104. Thickened or fleshy rootstocks, such as those of Solomon's Seal (Fig. 63) and Iris (Fig. 64), have already been illustrated (76).

105. A Tuber is a rootstock thickened at the end, as already explained in the Potato and Ground Artichoke (74, 75, Fig. 59, 60). The eyes of a tuber are lively buds, well supplied with nourishment for their growth.

corm of Crocus, with buds

106. A Corm or Solid Bulb, as of Gladiolus and Crocus (Fig. 76), is a sort of rounded tuber. If well covered with thick scales it would become

107. A Bulb. This is a (mostly subterranean) stem, so short as to be only a flat plate, producing roots from its lower surface and above covered with thickened scales, as was fully explained in the last section (77).

108. Bulbs are scaly, as in the Lily (Fig. 66), when the scales are narrow; or coated, as an onion, when the scales enwrap each other, and form coats.

109. Bulblets are little bulbs, or fleshy buds, formed in the axils of leaves above ground, as in the Bulb-bearing Lily. Or in some Leeks and Onions they take the place of flower-buds. Falling off, they take root and grow into new plants.

110. The Internal Structure of Stems. Plants are composed of two kinds of material, namely, Cellular Tissue and Wood.
       The former makes the softer, fleshy, and pithy parts; the latter forms the harder, fibrous, or woody parts. The stems of herbs contain little wood, and much cellular tissue; those of shrubs and trees abound in the woody part.

111. There are two great classes of stems which differ in the way the woody part is arranged in the cellular tissue. They are named the Exogenous, and the Endogenous.

112. For examples of the first class we may take a Bean-stalk, a stem of Flax, Sunflower, or the like, among herbs, and for woody stems any common stick of wood. For examples of the second class take an Asparagus-shoot or a Cornstalk, and in trees a Palm-stem.
       These names express the different ways in which the two kinds grow in thickness when they live more than one year. But the difference between the two is almost as apparent the first year, and in the stems of herbs; which lasts only one year.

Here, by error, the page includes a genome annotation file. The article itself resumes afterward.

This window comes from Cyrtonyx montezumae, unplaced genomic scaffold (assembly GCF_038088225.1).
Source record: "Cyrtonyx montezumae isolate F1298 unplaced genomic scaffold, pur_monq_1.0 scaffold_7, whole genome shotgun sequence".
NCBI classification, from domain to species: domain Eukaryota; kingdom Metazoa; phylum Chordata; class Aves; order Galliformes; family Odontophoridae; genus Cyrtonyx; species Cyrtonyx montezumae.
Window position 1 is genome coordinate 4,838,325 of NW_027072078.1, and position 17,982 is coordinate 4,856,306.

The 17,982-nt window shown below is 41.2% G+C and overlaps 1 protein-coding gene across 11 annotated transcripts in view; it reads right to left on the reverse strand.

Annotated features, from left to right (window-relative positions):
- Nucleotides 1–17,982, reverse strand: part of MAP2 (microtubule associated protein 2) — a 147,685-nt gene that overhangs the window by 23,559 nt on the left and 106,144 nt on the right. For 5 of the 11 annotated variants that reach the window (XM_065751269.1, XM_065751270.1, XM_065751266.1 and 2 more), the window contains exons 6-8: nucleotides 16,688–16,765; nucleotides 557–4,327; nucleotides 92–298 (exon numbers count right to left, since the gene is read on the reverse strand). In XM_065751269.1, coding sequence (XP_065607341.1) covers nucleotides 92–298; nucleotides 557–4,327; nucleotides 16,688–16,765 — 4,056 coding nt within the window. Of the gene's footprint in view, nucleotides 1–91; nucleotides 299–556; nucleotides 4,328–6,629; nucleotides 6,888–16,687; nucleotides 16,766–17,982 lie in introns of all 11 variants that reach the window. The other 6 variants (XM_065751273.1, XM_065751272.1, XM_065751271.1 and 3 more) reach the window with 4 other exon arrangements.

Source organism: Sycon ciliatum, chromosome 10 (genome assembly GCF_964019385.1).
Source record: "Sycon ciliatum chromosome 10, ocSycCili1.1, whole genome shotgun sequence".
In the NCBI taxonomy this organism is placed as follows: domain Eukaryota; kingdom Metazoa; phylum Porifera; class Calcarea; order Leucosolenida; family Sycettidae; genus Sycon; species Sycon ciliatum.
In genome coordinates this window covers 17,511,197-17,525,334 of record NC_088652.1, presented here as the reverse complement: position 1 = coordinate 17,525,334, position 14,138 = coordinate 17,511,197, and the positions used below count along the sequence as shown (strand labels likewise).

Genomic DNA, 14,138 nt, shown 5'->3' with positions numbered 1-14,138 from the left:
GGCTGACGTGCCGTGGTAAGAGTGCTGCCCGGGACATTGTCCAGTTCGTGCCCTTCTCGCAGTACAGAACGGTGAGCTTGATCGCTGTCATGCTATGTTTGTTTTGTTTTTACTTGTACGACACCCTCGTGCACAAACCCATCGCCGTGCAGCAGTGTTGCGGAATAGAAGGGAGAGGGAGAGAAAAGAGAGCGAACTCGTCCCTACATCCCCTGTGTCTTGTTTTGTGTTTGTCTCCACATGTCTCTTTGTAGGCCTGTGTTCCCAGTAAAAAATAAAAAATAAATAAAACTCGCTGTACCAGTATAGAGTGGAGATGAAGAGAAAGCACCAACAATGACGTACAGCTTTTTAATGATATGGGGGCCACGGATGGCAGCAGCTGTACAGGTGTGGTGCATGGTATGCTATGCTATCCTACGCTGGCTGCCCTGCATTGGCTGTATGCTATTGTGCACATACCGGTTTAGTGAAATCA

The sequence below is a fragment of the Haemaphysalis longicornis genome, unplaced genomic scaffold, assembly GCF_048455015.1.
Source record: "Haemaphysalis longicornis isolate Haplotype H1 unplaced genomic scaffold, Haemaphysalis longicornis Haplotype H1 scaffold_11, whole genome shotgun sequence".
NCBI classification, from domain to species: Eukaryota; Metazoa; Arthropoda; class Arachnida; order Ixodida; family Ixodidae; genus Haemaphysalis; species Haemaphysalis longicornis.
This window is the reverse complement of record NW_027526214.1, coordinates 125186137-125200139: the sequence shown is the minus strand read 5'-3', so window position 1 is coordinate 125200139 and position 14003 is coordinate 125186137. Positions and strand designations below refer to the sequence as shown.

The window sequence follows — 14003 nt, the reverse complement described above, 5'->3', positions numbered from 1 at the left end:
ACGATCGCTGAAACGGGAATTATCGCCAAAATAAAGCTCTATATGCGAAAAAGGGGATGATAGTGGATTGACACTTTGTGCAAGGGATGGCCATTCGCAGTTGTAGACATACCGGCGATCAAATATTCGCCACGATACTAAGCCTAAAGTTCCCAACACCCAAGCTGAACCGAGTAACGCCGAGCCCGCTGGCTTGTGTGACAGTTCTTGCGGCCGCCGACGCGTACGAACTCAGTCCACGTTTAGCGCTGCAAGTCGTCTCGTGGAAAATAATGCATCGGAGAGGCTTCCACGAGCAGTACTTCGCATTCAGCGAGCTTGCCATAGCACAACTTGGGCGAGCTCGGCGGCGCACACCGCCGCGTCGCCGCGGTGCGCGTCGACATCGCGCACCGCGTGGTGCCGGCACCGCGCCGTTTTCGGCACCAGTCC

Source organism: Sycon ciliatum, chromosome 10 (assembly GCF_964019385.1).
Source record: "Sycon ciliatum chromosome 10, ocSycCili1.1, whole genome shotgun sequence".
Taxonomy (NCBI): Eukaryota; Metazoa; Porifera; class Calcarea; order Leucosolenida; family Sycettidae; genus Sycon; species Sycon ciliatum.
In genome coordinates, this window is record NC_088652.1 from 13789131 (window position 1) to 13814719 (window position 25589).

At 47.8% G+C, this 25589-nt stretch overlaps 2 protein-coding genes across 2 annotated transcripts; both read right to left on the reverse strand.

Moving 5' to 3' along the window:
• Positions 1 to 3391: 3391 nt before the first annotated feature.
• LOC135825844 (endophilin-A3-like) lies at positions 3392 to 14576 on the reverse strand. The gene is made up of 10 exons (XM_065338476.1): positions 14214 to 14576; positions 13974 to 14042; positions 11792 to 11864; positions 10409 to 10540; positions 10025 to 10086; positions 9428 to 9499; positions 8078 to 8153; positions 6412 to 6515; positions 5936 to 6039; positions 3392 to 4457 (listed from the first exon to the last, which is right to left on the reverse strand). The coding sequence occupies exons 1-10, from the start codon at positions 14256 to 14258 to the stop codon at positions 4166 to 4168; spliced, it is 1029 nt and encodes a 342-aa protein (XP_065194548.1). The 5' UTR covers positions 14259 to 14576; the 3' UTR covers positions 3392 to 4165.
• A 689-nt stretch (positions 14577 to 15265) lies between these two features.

Palmettos of various ages and a Yucca Endogenous Stems

113. The Endogenous Stem. Endogenous means "inside-growing."
       Fig. 77 shows an Endogenous stem in a Cornstalk, both in a cross-section, at the top, and also split down lengthwise. The peculiarity is that the wood is all in separate threads or bundles of fibres running lengthwise, and scattered among the cellular tissue throughout the whole thickness of the stem.
       On the cross-section their cut ends appear as so many dots; in the slice lengthwise they show themselves to be threads or fibres of wood.
       Fig. 78 is a similar view of a Palm-stem (namely, of our Carolina Palmetto, of which whole trees are represented in Fig. 79).
       It shows the endogenous plan in a stem several years old. Here the bundles of wood are merely increased very much in number, new threads having been formed throughout intermixed with the old, and any increase in diameter that has taken place is from a general distention or enlargement of the whole.
       Such stems may well enough be called inside-growers, because their wood increases in amount, as they grow older, by the formation of new threads or fibres of wood within or among the old.

114. Moreover, endogenous stems are apt to make few or no branches.
       Asparagus is the only common example, to the contrary, that branches freely. But the stalks of Corn and other grain, and those of Lilies (Fig. 1, 2) and the like, seldom branch until they come to flower; and Palms are trees of this sort, with perfectly simple or branchless trunks, rising like columns, and crowned with a tuft of conspicuous and peculiar foliage, which all comes from the continued growth of a terminal bud.

115. The Exogenous Stem is the kind we are familiar with in ordinary wood. But it may be observed in the greater part of our herbs as well. It differs from the other class, even at the beginning, by the wood all occupying a certain part of the stem, and by its woody bundles soon appearing to run together into a solid layer.